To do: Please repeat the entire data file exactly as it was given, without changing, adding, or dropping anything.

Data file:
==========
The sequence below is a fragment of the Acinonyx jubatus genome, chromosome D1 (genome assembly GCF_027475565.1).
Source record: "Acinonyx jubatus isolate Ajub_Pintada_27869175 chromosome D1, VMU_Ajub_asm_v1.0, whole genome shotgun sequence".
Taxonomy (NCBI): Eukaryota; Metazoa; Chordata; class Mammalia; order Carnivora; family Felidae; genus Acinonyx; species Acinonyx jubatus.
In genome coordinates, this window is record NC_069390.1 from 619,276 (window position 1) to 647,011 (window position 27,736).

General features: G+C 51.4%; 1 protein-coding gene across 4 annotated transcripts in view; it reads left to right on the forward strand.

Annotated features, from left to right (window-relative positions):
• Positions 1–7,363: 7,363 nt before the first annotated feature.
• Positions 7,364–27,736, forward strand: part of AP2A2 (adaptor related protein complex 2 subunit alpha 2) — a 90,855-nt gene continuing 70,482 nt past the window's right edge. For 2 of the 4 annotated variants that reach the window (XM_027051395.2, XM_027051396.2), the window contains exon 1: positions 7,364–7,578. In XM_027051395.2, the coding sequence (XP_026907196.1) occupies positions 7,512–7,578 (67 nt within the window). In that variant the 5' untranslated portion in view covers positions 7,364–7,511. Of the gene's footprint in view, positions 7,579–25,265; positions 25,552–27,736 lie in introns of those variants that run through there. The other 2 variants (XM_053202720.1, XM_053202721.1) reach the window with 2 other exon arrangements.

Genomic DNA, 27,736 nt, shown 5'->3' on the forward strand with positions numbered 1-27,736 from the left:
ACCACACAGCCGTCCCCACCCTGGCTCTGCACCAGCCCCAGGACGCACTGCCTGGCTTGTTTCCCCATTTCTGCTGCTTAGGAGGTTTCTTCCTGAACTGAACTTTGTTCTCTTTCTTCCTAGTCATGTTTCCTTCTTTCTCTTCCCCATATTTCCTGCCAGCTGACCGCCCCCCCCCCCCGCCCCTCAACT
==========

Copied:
The sequence below is a fragment of the Acinonyx jubatus genome, chromosome D1 (genome assembly GCF_027475565.1).
Source record: "Acinonyx jubatus isolate Ajub_Pintada_27869175 chromosome D1, VMU_Ajub_asm_v1.0, whole genome shotgun sequence".
Taxonomy (NCBI): Eukaryota; Metazoa; Chordata; class Mammalia; order Carnivora; family Felidae; genus Acinonyx; species Acinonyx jubatus.
In genome coordinates, this window is record NC_069390.1 from 619,276 (window position 1) to 647,011 (window position 27,736).

General features: G+C 51.4%; 1 protein-coding gene across 4 annotated transcripts in view; it reads left to right on the forward strand.

Annotated features, from left to right (window-relative positions):
• Positions 1–7,363: 7,363 nt before the first annotated feature.
• Positions 7,364–27,736, forward strand: part of AP2A2 (adaptor related protein complex 2 subunit alpha 2) — a 90,855-nt gene continuing 70,482 nt past the window's right edge. For 2 of the 4 annotated variants that reach the window (XM_027051395.2, XM_027051396.2), the window contains exon 1: positions 7,364–7,578. In XM_027051395.2, the coding sequence (XP_026907196.1) occupies positions 7,512–7,578 (67 nt within the window). In that variant the 5' untranslated portion in view covers positions 7,364–7,511. Of the gene's footprint in view, positions 7,579–25,265; positions 25,552–27,736 lie in introns of those variants that run through there. The other 2 variants (XM_053202720.1, XM_053202721.1) reach the window with 2 other exon arrangements.

Genomic DNA, 27,736 nt, shown 5'->3' on the forward strand with positions numbered 1-27,736 from the left:
ACCACACAGCCGTCCCCACCCTGGCTCTGCACCAGCCCCAGGACGCACTGCCTGGCTTGTTTCCCCATTTCTGCTGCTTAGGAGGTTTCTTCCTGAACTGAACTTTGTTCTCTTTCTTCCTAGTCATGTTTCCTTCTTTCTCTTCCCCATATTTCCTGCCAGCTGACCGCCCCCCCCCCCCGCCCCTCAACT